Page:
Bill Cosby Goes On Trial, His Freedom And Legacy At Stake
Bill Cosby went on trial Monday on charges he drugged and sexually assaulted a woman more than a decade ago, with a prosecutor warning the jury not to fall into the trap of confusing the 79-year-old comedian with the beloved family man he played on TV.
Cosby used his power and fame to violate an employee of Temple University's basketball program, Assistant District Attorney Kristen Feden said in her opening statement. The TV star previously admitted under oath that he gave Andrea Constand pills and touched her genitals as she lay on his couch at his suburban Philadelphia mansion, the prosecutor said.
"She couldn't say no," Feden said. "She can't move, she can't talk. Completely paralyzed. Frozen. Lifeless."
Defense lawyer Brian McMonagle immediately attacked what he said were inconsistencies in Constand's story, disputed that Constand was incapacitated, and made the case that she and Cosby, who was married, had a romantic relationship. McMonagle said Cosby gave her the cold and allergy medicine Benadryl only after she complained she couldn't sleep.
McMonagle said Constand changed the date of the encounter from mid-March to mid-January of 2004. And he said Constand initially told police that she and Cosby had never spoken afterward, when, in fact, phone records show the two talked 72 times after mid-January — with 53 of those calls initiated by Constand.
Cosby is charged with three counts of aggravated indecent assault. He could get 10 years in prison if convicted.
The TV star carried a wooden cane and grabbed his spokesman's arm for support as he walked past dozens of cameras into the courthouse. Cosby's wife, Camille, was not in court. But actress Keshia Knight Pulliam, who played his daughter Rudy on the top-rated "Cosby Show" in the 1980s and '90s, was at his side as he made his way into the building.
Cosby smiled but said nothing when someone asked how he was feeling.
Pulliam told reporters she came to the trial to support her TV dad.
"I want to be the person that I would like to have if the tables were turned," she said. "Right now it's the jury's job and the jury's decision to determine guilt or innocence. It's not mine or anyone else's."
Constand, 44, of the Toronto area, is expected to take the stand this week and tell her story in public for the first time. A woman who claims Cosby drugged and assaulted her in 1996 will also testify in an effort by prosecutors to show that he had pattern of behavior.
Cosby built a good-guy reputation as a father and family man, on screen and off, during his extraordinary 50-year career in entertainment. He created TV characters, most notably Dr. Cliff Huxtable, with crossover appeal among blacks and whites alike. His TV shows, movies and comedy tours earned him an estimated $400 million.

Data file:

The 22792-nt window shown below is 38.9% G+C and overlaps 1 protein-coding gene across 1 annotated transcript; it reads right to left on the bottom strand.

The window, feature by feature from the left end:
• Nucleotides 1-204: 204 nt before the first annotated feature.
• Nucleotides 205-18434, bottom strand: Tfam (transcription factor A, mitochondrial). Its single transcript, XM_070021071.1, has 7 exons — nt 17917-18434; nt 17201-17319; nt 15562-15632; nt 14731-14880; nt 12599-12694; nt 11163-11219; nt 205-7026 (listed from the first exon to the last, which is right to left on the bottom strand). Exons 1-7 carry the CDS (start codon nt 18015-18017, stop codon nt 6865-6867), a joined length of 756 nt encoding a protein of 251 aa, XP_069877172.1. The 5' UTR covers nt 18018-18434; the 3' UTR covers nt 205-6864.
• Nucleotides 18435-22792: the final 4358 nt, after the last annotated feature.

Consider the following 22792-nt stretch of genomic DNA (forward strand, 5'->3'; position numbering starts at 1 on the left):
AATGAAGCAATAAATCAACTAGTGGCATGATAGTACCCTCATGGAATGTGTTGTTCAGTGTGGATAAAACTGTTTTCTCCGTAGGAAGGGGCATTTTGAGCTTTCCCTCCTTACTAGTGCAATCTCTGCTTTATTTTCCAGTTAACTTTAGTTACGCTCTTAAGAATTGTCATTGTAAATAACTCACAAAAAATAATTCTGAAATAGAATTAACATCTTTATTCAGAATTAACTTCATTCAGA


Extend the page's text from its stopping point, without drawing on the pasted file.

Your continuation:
Then a deposition unsealed in 2015 in a lawsuit brought by Constand revealed that Cosby had a long history of extramarital liaisons with young women and that he obtained quaaludes in the 1970s to give to women before sex. Dozens of women soon came forward to say he had drugged and assaulted them.
The statute of limitations for prosecuting Cosby had run out in nearly every case. This is the only one to result in criminal charges against the comic.
Feden told jurors that celebrities like Cosby are seen as "larger than life."
"We think we really know them," she said. "In reality, we only have a glimpse of who they really are."
Prosecutors had wanted to call as many as 13 of Cosby's more than 60 accusers as witnesses, but Montgomery County Judge Steven O'Neill ruled that only Constand and the other woman could take the stand.
Celebrity attorney Gloria Allred, who showed up for the first day of the trial, told reporters she is hopeful "there will be justice in this case."
Allred represents several of Cosby's accusers, including the one who will testify for the prosecution — a woman who worked for the comedian's agent at the William Morris agency.
"This case is not going to be decided on optics," Allred said. "It's going to be decided on the evidence, and finally, it's Mr. Cosby who's going to have to face that evidence and confront the accusers who are against him."
Constand filed a police complaint in 2005 over the encounter at Cosby's home. The district attorney at the time said the case was too weak to prosecute. But a new set of prosecutors charged Cosby a year and a half ago after the deposition became public and numerous women came forward.
On Monday, McMonagle suggested Constand and the other accuser set to testify were seeking payouts over the allegations. And he told jurors that Cosby apologized to Constand's mother in a phone call the year after the encounter not because he had assaulted her, but to say, "I'm sorry, I'm a married man, and I never should have done it."
Cosby's lawyers tried repeatedly to get the case thrown out. They said Cosby testified in the lawsuit only after being promised he could never be charged. And they argued that the delayed prosecution makes the case impossible to defend, given that witnesses have died, memories have faded and Cosby, they say, is blind.
The AP does not typically identify people who say they are sexual assault victims unless they grant permission, which Constand has done.